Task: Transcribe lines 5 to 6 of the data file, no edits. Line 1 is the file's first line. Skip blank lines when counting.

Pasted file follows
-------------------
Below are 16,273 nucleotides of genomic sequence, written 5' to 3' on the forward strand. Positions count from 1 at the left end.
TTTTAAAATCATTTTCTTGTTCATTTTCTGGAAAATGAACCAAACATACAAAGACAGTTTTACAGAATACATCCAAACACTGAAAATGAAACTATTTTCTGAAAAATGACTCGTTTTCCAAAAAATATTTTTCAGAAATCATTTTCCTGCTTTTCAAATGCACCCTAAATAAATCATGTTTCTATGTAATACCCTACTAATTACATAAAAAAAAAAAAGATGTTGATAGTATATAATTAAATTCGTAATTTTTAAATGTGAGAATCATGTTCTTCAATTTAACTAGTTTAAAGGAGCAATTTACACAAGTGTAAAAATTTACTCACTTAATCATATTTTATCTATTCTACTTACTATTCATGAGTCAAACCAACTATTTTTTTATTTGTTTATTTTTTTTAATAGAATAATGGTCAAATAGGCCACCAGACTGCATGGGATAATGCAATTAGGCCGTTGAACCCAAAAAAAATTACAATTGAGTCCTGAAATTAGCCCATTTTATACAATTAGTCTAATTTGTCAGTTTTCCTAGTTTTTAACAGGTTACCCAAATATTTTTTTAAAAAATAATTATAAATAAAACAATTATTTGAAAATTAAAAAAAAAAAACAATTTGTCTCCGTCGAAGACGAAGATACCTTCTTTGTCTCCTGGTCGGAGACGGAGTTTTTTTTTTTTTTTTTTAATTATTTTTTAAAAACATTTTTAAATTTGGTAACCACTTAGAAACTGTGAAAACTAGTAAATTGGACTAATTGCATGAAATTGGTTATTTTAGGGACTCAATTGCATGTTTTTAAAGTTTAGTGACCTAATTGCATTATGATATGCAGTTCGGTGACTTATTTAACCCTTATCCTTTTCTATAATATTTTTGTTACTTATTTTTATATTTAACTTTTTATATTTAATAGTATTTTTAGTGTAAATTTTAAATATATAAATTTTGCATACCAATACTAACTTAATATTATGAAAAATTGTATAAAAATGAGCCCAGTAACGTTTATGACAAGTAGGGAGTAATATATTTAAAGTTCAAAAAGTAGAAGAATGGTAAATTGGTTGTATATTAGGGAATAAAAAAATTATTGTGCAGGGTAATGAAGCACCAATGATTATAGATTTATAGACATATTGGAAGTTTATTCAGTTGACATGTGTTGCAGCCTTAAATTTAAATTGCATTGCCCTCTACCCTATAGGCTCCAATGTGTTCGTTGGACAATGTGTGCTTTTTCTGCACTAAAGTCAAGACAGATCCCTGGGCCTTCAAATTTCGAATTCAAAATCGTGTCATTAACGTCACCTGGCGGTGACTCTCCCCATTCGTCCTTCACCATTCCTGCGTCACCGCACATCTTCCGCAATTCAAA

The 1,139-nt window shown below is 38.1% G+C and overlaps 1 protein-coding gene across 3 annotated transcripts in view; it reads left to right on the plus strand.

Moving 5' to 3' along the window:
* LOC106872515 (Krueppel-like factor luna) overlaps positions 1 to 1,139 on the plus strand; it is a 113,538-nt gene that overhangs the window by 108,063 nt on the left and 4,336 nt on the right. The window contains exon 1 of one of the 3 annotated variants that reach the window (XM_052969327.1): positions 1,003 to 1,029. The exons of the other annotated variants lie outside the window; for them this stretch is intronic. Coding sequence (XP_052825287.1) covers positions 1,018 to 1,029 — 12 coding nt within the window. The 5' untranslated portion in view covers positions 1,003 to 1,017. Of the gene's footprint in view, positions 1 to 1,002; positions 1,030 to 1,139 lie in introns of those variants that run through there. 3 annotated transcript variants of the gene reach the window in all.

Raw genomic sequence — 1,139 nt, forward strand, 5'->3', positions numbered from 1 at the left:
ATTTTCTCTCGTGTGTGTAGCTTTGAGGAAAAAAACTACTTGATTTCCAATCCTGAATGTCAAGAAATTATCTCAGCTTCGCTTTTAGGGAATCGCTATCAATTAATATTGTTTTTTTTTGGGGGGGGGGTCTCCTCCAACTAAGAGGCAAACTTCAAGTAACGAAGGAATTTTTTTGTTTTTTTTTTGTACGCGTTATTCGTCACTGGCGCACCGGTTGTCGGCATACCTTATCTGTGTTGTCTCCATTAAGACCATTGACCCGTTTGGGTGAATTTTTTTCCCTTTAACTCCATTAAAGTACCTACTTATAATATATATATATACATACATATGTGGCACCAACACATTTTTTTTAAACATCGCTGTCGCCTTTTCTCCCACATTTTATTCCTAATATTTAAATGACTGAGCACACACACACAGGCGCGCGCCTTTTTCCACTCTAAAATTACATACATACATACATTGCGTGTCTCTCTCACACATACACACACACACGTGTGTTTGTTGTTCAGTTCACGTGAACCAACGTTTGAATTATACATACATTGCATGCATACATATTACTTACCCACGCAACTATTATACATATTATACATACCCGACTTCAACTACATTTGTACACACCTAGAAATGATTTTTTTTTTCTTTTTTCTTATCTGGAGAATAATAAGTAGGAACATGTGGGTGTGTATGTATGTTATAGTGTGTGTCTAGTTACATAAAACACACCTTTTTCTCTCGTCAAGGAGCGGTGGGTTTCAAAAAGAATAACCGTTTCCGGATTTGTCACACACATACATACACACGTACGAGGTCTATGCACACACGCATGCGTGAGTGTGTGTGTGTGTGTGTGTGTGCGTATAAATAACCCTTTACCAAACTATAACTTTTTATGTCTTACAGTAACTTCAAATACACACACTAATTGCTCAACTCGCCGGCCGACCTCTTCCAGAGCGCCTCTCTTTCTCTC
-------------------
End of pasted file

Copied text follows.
* LOC106872515 (Krueppel-like factor luna) overlaps positions 1 to 1,139 on the plus strand; it is a 113,538-nt gene that overhangs the window by 108,063 nt on the left and 4,336 nt on the right. The window contains exon 1 of one of the 3 annotated variants that reach the window (XM_052969327.1): positions 1,003 to 1,029. The exons of the other annotated variants lie outside the window; for them this stretch is intronic. Coding sequence (XP_052825287.1) covers positions 1,018 to 1,029 — 12 coding nt within the window. The 5' untranslated portion in view covers positions 1,003 to 1,017. Of the gene's footprint in view, positions 1 to 1,002; positions 1,030 to 1,139 lie in introns of those variants that run through there. 3 annotated transcript variants of the gene reach the window in all.

Raw genomic sequence — 1,139 nt, forward strand, 5'->3', positions numbered from 1 at the left: